Overview


In a traditional deployment, all XAP entries are stored in JVM heaps to provide the fastest performance possible. However, as data grows in size and numbers, the following issues become noticable:

  • Price - While RAM performs much better than hard drive, it’s also much more expensive. As SSD gains popularity, we see new scenarios where storing part of the data in SSD and part in RAM provides great business value.
  • Garbage Collection - The bigger the JVM heaps get, the harder the garbage collector works. Storing some of the data off-heap (i.e. in the native heap instead of the managed JVM heap) and managing it manually will allow using a smaller JVM heap and relieving the pressure off the garbage collector.

How it works

In MemoryXtend, space entries are stored in the “Blob Store” (a wrapper around SSD/Flash storage or direct memory buffer regions), while the indexes are stored in the managed JVM heap. This allows queries which leverage indexes to minimize off-heap penalty, since most of the work is done in-memory and only matched entries are loaded from the off-heap storage. In addition, MemoryXtend uses an LRU cache for data entries, so that entries which are read frequently can be retrieved directly from the in-memory storage.

memstorage

MemoryXtend is designed as a pluggable architecture, supporting multiple implementations of an off-heap storage (also called BlobStore). XAP provides two options for a blob store:

Class Level Settings

Once MemoryXtend is configured for a space, all entries stored in that space will be stored using the MemoryXtend settings. This is obviously somewhat slower than entries stored in-memory, in the traditional XAP storage mechanism. In some scenarios it makes sense to use MemoryXtend for some classes but not for others. For example, a user might say: “I have a limited amount of Customer entries, but tons of Order entries, and I want to disable MemoryXtend for the Customer entries”. This can be done via the space class metadata. For example:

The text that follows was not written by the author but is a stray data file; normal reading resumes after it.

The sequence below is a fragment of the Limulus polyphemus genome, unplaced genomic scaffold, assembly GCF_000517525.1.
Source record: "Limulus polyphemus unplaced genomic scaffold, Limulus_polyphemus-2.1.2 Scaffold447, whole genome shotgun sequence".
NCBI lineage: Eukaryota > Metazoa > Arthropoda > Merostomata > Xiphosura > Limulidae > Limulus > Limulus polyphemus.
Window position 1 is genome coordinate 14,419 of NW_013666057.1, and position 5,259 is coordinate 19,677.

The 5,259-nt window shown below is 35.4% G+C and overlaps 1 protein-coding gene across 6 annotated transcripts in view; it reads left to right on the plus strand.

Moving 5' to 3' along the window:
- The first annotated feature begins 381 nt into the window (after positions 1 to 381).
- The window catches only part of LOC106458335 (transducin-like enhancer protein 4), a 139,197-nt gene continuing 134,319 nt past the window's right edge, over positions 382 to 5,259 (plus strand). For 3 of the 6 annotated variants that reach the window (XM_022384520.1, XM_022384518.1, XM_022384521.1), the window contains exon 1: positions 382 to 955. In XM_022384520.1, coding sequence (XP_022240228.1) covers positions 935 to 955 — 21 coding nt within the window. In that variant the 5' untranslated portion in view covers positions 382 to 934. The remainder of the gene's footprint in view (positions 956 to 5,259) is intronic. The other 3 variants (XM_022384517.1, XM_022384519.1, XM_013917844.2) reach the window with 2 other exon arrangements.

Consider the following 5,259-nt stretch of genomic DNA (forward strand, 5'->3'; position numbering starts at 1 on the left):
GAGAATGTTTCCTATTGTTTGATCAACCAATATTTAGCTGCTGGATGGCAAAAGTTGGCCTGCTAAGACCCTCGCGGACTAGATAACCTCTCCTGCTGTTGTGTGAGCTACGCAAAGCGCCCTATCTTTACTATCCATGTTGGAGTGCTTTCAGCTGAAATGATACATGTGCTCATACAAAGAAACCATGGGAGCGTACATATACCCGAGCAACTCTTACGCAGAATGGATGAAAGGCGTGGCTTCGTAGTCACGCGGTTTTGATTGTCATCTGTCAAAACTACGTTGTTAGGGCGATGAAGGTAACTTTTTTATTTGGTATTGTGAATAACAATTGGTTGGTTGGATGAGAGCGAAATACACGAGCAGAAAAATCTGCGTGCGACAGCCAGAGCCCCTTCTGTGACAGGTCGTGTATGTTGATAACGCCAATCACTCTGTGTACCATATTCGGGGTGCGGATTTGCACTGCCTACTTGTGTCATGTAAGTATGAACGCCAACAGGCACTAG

@SpaceClass(blobstoreEnabled = false)
public class Customer {
    //
}
<gigaspaces-mapping>
    <class name="com.test.Customer" "blobstoreEnabled"="false">
     </class>
</gigaspaces-mapping>

Persistence & Recovery

When using a cluster with backups for high availability, if one of the nodes fails and restarts, it automatically locates the primary node and copies all the data from it so it can serve as a backup again. This process is called Recovery. The more data in the space, the longer recovery takes, and if MemoryXtend is used this is no longer a RAM only process - the primary space must iterate thtough its MemoryXtend instance to fetch all the data for the backup node performing the recovery…

However, when using a MemoryXtend add-on which is based on non-volatile technology (for example, SSD), the backup can use the persisted data for the recovery process, and instead of recovering everything from the primary, it can recover only the delta which it missed while it was down. In addition, the backup can rebuild the indexes for the persisted data without the primary’s assitance.

Persistency is off by default, and needs to be explicitly enabled. For example:

<os-core:embedded-space id="space" name="mySpace" >
    <os-core:blob-store-data-policy blob-store-handler="myBlobStore" persistent="true"/>
</os-core:embedded-space>

In addition, persistency requires the following settings:

Machine-Instance Affinity

If a GSC or a machine running a GSC restarts, there’s no guarantee the IMDG instance running within the GSC will be provisioned into the same machine it was running before. When MemoryXtend is used in a non-persitent manner, this will not introduce a problem as the instance recovers from the primary, but if MemoryXtend is set to persistent=true, we must ensure the instance is provisioned on the same machine it was before so it can recover from the correct device, which is usually local to the machine.

Central Storage

Central Storage mode will allow you to use MemoryXtend without having Machine-Instance Affinity configuration.

To ensure the Service Grid deploys IMDG instances on the correct machines, Instance level SLA should be used. For exmaple:

The following sla.xml example shows a single partition with a backup where the first instance is provisioned into HostA, and the second instance for the same partition is provisioned into HostB.

<os-sla:sla>
        <os-sla:instance-SLAs>
           <os-sla:instance-SLA instance-id="1">
               <os-sla:requirements>
                 <os-sla:host ip="HostA"/>
                </os-sla:requirements>
            </os-sla:instance-SLA>
            <os-sla:instance-SLA instance-id="1" backup-id="1">
                <os-sla:requirements>
                    <os-sla:host ip="HostB"/>
                </os-sla:requirements>
            </os-sla:instance-SLA>
        </os-sla:instance-SLAs>
</os-sla:sla>

The following sla.xml shows a partitioned (2 partitions) data grid without backups SLA example where both instances are provisioned into the HostA:

<os-sla:sla>
        <os-sla:instance-SLAs>
            <os-sla:instance-SLA instance-id="1">
                <os-sla:requirements>
                    <os-sla:host ip="HostA"/>
                </os-sla:requirements>
            </os-sla:instance-SLA>
        <os-sla:instance-SLA instance-id="2">
                <os-sla:requirements>
                    <os-sla:host ip="HostA"/>
                </os-sla:requirements>
            </os-sla:instance-SLA>